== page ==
Why do expert witnesses go unpaid?


Chicago (AP) — Medical experts can order thousands of dollars to testify in US courts, but prosecutors jury that Dr. Martin Tobin hasn’t been paid for him. Emphasized to inform members Thursday appearance Former Minneapolis police officer Derek Chauvin in a murder trial.

Tobin, a lung and critical care specialist at Edward Hines Junior VA Hospital and Loyola University School of Medicine in Illinois, testified: George Floyd Chauvin’s knees were attached to his neck and fixed to the pavement, resulting in a lack of oxygen and his death.

With over 40 years of experience since founding Tobin, prosecutor Jerry Blackwell asked about his work as an expert witness. Mr. Tobin estimated that he had testified in about 50 proceedings, especially in malpractice cases, but never in criminal cases.

Therefore, Mr. Tobin explained that he was not charging the fee this time.

“Well, when I was asked to cause an incident, uh, I thought I might have some knowledge to help explain how Mr. Floyd died,” he said. It was. “And I’ve never done this kind of work before, so I decided I didn’t want to pay for it.”

This point quickly came up with Rachel Moran, a professor at the University of St. Thomas Law School in Minnesota, as a rare arrangement that could benefit the prosecution team.

She said Blackwell’s decision to raise Tobin when he introduced him to the jury seemed like a clear strategy.

“I think the state is very far ahead,” she said. “This is a well-known medical expert who is not a hired gun. He is just so worried about this issue that he is here to share his expertise for free. I think that’s exactly how they want to paint him. “

According to Moran, experts may offer discounted rates if the criminal defendant is in financial difficulty or because of his narrow discipline.

She and other experts had a hard time appointing another expert witness from the government who refused to pay.

The Chauvin case is rare in many ways.Part of the prosecutor It also works for free and has two lawyers every day in court. Assistant lawyer in general.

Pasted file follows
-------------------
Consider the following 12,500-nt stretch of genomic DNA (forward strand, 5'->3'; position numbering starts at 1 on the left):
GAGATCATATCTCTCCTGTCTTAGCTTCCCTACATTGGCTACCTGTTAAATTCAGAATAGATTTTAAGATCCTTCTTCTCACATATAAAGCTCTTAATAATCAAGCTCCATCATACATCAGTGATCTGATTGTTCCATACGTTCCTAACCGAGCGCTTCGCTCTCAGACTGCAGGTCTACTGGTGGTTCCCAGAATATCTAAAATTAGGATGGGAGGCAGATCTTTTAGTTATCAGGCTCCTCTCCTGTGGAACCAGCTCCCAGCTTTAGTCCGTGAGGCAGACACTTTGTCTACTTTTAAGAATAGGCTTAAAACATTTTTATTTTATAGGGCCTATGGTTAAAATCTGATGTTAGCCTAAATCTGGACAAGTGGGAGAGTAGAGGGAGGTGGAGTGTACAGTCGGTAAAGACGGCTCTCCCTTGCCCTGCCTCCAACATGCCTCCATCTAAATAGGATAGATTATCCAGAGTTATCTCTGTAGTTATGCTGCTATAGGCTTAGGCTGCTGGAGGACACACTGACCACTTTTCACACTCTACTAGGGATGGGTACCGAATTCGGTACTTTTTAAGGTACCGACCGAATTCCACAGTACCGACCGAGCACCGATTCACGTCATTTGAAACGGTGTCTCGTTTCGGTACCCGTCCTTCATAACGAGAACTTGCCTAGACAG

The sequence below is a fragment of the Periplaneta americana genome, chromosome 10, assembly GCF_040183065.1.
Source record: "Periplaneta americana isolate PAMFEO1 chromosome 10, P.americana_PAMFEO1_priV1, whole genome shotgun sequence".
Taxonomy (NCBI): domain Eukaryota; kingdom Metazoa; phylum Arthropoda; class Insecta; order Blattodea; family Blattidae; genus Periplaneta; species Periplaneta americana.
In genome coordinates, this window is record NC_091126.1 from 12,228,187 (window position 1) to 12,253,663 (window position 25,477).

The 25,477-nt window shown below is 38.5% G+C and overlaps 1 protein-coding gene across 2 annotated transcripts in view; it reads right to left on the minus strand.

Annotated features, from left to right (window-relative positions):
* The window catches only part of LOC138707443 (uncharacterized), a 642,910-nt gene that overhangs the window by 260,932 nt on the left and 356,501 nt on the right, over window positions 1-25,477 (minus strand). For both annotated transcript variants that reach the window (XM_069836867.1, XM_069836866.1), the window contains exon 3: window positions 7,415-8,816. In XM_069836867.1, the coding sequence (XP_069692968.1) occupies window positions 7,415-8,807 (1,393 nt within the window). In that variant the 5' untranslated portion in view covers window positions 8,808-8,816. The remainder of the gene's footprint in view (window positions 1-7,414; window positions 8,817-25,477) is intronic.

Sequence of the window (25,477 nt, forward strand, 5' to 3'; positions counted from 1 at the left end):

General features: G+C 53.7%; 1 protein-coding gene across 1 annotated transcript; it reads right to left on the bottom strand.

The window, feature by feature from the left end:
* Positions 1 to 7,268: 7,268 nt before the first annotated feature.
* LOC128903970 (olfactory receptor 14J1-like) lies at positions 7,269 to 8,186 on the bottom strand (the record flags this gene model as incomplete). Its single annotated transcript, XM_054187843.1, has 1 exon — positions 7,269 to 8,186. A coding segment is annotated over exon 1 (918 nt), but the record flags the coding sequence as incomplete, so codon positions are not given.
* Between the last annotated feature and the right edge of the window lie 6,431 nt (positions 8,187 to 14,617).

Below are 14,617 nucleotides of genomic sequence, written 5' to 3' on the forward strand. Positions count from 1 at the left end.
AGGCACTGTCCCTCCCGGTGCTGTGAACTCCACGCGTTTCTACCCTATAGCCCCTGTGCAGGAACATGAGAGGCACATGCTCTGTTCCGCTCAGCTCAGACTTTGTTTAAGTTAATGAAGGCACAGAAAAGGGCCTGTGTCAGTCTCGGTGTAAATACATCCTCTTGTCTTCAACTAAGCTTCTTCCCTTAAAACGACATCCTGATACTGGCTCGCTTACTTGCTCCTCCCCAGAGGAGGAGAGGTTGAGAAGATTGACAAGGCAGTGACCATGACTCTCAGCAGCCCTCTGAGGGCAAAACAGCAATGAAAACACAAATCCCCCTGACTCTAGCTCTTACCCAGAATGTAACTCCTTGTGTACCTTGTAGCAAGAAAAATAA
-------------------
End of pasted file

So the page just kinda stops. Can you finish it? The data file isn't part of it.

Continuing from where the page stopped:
Paid expert witnesses are common in court, but lawyers often try to abuse these arrangements. The defense asks the prosecution’s witnesses how much they have been paid, and the prosecutor does the same to the expert presented by the defense.

According to experts, disclosing the testimony early can minimize potential damage to the jury’s position.

The prosecutor asked other witnesses to inform the jury of the fees received for reviewing the case materials and testifying.

Los Angeles Police Department sergeant Jody Steiger, a police force expert, said he received a flat rate of $ 10,000 and an additional $ 2,950 for appearing in court. Dr. Bill Smock, a police surgeon at the Louisville Metro Police Station in Kentucky, also testified Thursday that he charged $ 300 an hour.

Professor Laurie Levenson of Loyola Law School said the state decision could have risked another attack from defense. Tobin was so personally invested in the case that he testified for free.

Chauvin’s lawyer, Eric Nelson, asked Tobin to tell the jury his usual fee as an expert witness ($ 500 per hour).

“But did you agree to exempt the hourly wage this time?” Nelson asked. “You felt it was an important case, didn’t you?”

“Yes,” Tobin said.

Nelson then used much of his cross-examination to question whether illegal drugs and underlying medical problems caused Floyd’s death.

John Hollway, vice dean of law school at the University of Pennsylvania, said this was also a strategic decision.

Trying to suggest that expert witnesses are prejudiced is effective or “may seem desperate,” Holway said.

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Find AP’s full coverage of George Floyd’s death below: https://apnews.com/hub/death-of-george-floyd

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